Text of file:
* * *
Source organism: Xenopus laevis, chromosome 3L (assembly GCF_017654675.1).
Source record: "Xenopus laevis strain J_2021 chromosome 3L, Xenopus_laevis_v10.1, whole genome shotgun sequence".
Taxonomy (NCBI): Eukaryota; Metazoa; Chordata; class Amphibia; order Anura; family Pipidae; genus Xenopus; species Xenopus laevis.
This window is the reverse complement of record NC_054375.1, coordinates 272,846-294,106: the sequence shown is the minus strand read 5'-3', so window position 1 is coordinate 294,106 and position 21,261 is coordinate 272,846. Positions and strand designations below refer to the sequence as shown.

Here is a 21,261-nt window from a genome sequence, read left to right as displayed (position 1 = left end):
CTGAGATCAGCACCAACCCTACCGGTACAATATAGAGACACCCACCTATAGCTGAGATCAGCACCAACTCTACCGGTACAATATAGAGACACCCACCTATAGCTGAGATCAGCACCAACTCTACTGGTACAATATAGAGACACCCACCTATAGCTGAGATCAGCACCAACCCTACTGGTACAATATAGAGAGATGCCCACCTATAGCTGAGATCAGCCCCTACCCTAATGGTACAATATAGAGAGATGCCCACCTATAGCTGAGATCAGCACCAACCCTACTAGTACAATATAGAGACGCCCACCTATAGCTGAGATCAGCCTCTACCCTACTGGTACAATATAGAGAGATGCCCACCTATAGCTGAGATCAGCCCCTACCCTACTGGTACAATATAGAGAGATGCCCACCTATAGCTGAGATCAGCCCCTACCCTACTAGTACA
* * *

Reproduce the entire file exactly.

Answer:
Source organism: Xenopus laevis, chromosome 3L (assembly GCF_017654675.1).
Source record: "Xenopus laevis strain J_2021 chromosome 3L, Xenopus_laevis_v10.1, whole genome shotgun sequence".
Taxonomy (NCBI): Eukaryota; Metazoa; Chordata; class Amphibia; order Anura; family Pipidae; genus Xenopus; species Xenopus laevis.
This window is the reverse complement of record NC_054375.1, coordinates 272,846-294,106: the sequence shown is the minus strand read 5'-3', so window position 1 is coordinate 294,106 and position 21,261 is coordinate 272,846. Positions and strand designations below refer to the sequence as shown.

Here is a 21,261-nt window from a genome sequence, read left to right as displayed (position 1 = left end):
CTGAGATCAGCACCAACCCTACCGGTACAATATAGAGACACCCACCTATAGCTGAGATCAGCACCAACTCTACCGGTACAATATAGAGACACCCACCTATAGCTGAGATCAGCACCAACTCTACTGGTACAATATAGAGACACCCACCTATAGCTGAGATCAGCACCAACCCTACTGGTACAATATAGAGAGATGCCCACCTATAGCTGAGATCAGCCCCTACCCTAATGGTACAATATAGAGAGATGCCCACCTATAGCTGAGATCAGCACCAACCCTACTAGTACAATATAGAGACGCCCACCTATAGCTGAGATCAGCCTCTACCCTACTGGTACAATATAGAGAGATGCCCACCTATAGCTGAGATCAGCCCCTACCCTACTGGTACAATATAGAGAGATGCCCACCTATAGCTGAGATCAGCCCCTACCCTACTAGTACA